I periodically share my shots of sunsets from the back deck. Grabbed my camera and hiked back into the undisturbed areas of the property. This is what those trees look like from the ground.
I plan to play more with shutter speed and light. Would prefer less glare from the setting sun, but like a bit of it. As the hiking expedition was also in impromptu seed scattering event, I hadn’t put enough thought into bug repellent or securing the bottom of my jeans against ticks to truly hike about. I’d just paused from repotting, grabbed the camera, grabbed the seeds and headed down. Once there, the “uh oh” hit me. Could not totally concentrate as I was wishing I’d looked up the dormancy habit of rattlesnakes and wondering if you stepped too close or into one of their dens through the leaves, they’d wake up and bite. Didn’t have my phone on me – so, yes, was operating a tad distracted.
Without leaves to identify it, poison oak would be just more brush I’d be rubbing against. The pine needles and leaves are deep – you uncomfortably sink.
The wider open areas are where the plough originally fire cleared 5 years ago, then you come up to dense brush you can’t really hike through. Above lower left, the young pine, scrub oak and manzanita are more clearly visible – they’re so densely making a comeback that from a distance it appears to be grasses.
Although they lose all their lower limbs, these Douglas Fir (yes, your Christmas tree all grown up) do sport lovely green growth at the top. Did you know the shedding of lower limbs is an adaptation of some pines (Ponderosa as well) in fire prone areas? Nature never ceases to amaze.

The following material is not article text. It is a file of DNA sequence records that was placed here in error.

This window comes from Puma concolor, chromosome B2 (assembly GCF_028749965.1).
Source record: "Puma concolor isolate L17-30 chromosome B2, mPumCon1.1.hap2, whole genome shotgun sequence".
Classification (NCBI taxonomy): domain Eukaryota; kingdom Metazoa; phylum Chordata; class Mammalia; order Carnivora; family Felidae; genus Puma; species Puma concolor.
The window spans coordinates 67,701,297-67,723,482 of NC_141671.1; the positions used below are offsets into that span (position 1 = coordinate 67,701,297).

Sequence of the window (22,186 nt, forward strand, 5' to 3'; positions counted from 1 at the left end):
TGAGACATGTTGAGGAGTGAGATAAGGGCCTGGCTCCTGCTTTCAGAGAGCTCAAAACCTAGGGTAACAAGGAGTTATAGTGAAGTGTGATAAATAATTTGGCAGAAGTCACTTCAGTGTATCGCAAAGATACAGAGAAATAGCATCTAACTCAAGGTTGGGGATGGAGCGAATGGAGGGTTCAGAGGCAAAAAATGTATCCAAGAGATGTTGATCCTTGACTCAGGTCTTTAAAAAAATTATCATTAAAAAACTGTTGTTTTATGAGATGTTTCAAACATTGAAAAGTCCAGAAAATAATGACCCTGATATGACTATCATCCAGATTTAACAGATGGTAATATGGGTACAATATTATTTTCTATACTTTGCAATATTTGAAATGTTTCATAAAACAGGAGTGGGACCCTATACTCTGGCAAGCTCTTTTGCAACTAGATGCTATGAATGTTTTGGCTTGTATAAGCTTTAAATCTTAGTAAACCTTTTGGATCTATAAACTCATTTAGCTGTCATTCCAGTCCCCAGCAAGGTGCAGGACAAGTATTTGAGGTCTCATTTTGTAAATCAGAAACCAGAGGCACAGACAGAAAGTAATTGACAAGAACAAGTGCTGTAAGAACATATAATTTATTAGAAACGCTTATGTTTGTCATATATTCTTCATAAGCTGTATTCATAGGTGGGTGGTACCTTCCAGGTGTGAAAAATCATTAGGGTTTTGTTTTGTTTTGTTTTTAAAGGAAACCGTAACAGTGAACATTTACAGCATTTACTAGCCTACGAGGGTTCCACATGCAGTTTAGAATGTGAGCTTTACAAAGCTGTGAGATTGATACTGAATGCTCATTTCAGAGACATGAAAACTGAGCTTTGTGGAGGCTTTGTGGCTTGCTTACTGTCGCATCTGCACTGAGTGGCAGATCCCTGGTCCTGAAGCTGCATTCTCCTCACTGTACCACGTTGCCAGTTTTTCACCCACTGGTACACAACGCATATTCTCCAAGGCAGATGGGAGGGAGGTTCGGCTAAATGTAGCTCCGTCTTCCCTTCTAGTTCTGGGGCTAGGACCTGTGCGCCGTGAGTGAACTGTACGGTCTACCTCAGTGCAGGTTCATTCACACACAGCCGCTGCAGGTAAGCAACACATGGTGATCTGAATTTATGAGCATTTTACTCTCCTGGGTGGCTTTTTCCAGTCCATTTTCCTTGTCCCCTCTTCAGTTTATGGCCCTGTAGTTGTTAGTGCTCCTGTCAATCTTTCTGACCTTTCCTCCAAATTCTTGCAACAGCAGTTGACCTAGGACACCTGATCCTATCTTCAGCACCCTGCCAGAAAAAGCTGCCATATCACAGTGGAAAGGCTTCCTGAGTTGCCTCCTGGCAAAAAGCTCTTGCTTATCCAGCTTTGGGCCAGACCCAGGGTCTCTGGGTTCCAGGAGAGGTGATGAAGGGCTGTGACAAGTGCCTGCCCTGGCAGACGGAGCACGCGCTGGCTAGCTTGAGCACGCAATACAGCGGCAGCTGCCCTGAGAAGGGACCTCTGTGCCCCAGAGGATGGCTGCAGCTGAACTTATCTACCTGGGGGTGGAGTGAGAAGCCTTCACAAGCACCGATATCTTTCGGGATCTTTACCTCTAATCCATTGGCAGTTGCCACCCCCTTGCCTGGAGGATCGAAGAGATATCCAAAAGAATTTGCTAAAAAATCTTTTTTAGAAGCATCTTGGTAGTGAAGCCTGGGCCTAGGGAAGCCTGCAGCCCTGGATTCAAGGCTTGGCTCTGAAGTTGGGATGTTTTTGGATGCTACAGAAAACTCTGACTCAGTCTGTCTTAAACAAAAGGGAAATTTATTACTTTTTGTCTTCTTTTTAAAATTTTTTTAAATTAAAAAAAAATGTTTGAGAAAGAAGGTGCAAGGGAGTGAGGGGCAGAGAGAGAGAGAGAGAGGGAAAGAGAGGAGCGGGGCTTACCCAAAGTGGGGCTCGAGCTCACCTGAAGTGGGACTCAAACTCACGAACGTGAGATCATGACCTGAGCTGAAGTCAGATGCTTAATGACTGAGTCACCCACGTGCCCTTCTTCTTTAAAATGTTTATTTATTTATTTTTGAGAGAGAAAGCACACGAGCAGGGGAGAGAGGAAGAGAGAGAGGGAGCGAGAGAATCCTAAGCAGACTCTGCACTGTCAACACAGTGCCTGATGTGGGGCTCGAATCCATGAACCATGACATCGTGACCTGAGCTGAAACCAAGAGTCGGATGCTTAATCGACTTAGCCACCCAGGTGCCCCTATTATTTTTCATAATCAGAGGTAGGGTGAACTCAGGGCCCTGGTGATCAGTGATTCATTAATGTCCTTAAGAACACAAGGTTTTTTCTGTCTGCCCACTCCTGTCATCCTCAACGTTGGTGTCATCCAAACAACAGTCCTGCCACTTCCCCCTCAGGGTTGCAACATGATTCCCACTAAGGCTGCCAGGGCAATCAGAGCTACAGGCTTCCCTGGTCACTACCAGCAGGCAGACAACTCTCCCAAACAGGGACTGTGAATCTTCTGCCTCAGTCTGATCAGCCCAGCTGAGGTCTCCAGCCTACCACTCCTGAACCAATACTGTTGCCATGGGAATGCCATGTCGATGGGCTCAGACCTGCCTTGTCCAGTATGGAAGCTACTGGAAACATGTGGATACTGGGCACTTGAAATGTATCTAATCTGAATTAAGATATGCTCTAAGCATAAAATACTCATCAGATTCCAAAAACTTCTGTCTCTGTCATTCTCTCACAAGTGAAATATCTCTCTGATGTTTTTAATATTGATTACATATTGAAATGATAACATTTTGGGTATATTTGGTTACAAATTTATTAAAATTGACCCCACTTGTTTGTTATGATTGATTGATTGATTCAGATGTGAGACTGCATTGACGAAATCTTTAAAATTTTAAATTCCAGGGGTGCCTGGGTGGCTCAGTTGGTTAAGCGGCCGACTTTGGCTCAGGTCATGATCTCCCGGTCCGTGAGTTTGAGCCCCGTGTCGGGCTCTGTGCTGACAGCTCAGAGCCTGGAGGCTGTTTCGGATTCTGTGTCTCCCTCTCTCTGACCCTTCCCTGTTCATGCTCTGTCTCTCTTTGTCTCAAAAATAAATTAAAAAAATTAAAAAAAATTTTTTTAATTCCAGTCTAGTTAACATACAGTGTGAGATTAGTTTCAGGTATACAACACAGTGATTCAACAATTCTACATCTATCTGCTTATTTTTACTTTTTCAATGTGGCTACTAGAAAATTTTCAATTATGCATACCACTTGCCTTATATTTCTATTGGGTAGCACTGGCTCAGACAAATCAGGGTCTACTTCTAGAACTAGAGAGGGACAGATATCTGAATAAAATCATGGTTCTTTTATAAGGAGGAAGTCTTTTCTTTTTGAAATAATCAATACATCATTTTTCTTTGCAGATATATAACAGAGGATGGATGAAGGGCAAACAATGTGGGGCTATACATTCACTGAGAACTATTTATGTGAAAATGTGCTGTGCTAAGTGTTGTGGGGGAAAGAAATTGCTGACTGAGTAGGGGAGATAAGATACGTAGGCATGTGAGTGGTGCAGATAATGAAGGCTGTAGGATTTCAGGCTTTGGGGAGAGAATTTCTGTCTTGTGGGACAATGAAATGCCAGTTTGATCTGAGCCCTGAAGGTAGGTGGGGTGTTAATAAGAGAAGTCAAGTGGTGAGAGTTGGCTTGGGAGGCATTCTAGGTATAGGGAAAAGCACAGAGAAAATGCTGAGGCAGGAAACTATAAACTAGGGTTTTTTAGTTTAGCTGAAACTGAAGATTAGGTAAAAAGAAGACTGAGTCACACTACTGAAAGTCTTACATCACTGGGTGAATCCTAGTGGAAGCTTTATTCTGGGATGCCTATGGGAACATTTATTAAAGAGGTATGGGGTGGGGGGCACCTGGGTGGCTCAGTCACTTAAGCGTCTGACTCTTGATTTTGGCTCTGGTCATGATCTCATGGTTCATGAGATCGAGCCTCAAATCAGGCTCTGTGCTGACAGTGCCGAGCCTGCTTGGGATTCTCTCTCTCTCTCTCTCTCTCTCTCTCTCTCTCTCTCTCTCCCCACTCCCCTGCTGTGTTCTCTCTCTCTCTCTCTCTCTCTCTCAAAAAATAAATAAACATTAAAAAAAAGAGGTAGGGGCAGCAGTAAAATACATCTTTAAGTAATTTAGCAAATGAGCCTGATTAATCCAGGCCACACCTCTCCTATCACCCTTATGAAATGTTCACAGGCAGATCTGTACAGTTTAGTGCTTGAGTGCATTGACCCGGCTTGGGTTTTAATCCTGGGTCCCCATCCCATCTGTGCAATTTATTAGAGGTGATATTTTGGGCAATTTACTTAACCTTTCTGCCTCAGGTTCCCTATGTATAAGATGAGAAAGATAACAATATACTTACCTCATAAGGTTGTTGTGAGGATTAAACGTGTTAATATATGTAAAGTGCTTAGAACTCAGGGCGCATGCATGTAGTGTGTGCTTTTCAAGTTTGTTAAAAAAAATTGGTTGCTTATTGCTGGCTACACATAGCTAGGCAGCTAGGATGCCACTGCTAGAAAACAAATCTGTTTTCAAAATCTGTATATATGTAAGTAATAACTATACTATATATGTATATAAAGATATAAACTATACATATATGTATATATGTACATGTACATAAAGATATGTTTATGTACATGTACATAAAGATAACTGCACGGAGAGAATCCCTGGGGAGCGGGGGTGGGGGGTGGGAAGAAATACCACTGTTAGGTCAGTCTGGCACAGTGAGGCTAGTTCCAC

This area was cleared, saving the oaks, and is also rampantly growing back. Another pass for fire safety will be needed soon.
Not sure what downed the Manzanita, but it affords you a glimpse into the denseness of growth beyond.
Do wish I’d done better on this one – watching where I was stepping and finding I couldn’t get as close as I’d like to the base.
My sister spent time as a florist in New England – she’s always telling me to cut Manzanita branches and go sell them to florists in the bay area. Those conservation minded needn’t worry – these things are springing up everywhere. Unfortunately, they’re an “oily tree” – the kind that explodes and makes brush fires much worse. You do need to thin their growth near property (if you’re smart, more than the 100’ required).
May have to call this my fairy tree as I see dancing figures in the branches of this one :-) .
Healthy manzanitas have fantastic red bark.
I know as I learn more, these shots might become stellar, for now you have a bit of a tour of California interior oak woodlands.
This post is participating in Unknown Mami’s Sundays in My City. There are many accomplished photographers and writers there sharing a glimpse from their neck of the woods. And, remember Murphys Irish Days combined with Ironstone’s Daffodil Days is the weekend of the 17th – c’mon up if you can. Sonora’s Celtic Faire is the previous weekend, the 9th.